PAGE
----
Tuesday, April 12, 2016

Cats and Water - Here Are the Facts!


Did you know that a cat's body weight is 2/3 water? Although most people don't think of water as a nutrient, it is vital to your cat's health and serves as the center of all chemical processes. To our feline friends, water is the "king of all nutrients!"

No, seriously...they need a lot of it to be healthy. It is common belief that cats were first found and domesticated in Egypt - the desert. They are carnivores. This means that they got their nutrition from killing their prey...fresh, bloody, moist, dead animals. Gross, I know. Their diets consisted of mostly rodents, birds, amphibians, and insects - beings whose tiny bodies contain 70-75% water. Because of their diets, cats don't naturally drink a lot of water. Outdoor cats or indoor cats who eat only canned food do not need as much water as indoor cats who eat dry kibble. Canned food contains a lot of water, and, as long as the water content of the food does not dip below 61%, extra drinking water may not always be needed. And, even with water bowls available to kitties who eat only dry food, they still will not drink nearly enough water on their own to compensate.

Domesticated cats' thirst drive has also diminished, so without feeding mostly canned food, control of water intake and balance can be difficult. When a cat is thirsty or dehydrated, they are slower to initiate drinking and will take up to 24 hours to replenish six percent of their body weight as opposed to dogs, who can take as little as one hour to do the same. Wow!! 

So, how much water DOES your kitty need??? Cats need five to ten fluid ounces of water each day.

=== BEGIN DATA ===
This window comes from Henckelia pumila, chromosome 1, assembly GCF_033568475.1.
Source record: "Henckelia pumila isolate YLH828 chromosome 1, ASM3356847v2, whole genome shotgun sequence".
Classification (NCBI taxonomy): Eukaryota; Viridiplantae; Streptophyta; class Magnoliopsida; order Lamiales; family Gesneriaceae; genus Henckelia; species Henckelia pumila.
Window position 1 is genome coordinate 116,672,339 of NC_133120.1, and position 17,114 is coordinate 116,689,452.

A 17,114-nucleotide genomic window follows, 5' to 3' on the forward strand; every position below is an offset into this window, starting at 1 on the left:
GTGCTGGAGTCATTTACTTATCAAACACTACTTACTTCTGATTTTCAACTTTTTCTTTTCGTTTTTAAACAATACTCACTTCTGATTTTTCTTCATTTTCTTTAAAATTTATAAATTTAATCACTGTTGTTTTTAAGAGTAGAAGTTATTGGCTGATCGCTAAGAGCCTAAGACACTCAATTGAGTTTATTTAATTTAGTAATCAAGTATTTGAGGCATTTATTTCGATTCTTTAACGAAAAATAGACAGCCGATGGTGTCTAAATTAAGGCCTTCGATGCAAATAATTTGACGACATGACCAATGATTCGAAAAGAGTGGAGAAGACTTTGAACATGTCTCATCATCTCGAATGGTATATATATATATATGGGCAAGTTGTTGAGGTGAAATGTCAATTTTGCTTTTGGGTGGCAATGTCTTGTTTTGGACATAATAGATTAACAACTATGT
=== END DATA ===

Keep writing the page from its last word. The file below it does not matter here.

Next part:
Here are some tips and tricks up the water intake in your feline:

  • The number one way to ensure your kitty is getting adequate moisture is to feed a mostly canned/raw diet - it's important to know that not all canned food is created equal. Check the product label and the Guaranteed Analysis to see just how much water it contains. 
  • If you feed your kitty dry food only, moisten it with water or broth.
  • Provide plenty of water bowls throughout their living space to make access easy.
  • Fountains will sometimes lure kitties over and prompt them to drink.
  • Try adding low-sodium tuna juice or clam juice to your cat's water...you can even get creative and freeze into little ice cubes to add to the water bowls.
  • Test different bowls - your kitty may not want to share your dog's water bowl...slobber...ew!
  • Embrace your cat's quirky need to drink from the faucet!!!

For more information on this subject and to see where I got all of these fun facts, you can visit: animalendocrine.info/2011/10/daily-water-requirements-and-needs-for.html

Allison Otero
Owner, AlleyCat's Pet Service


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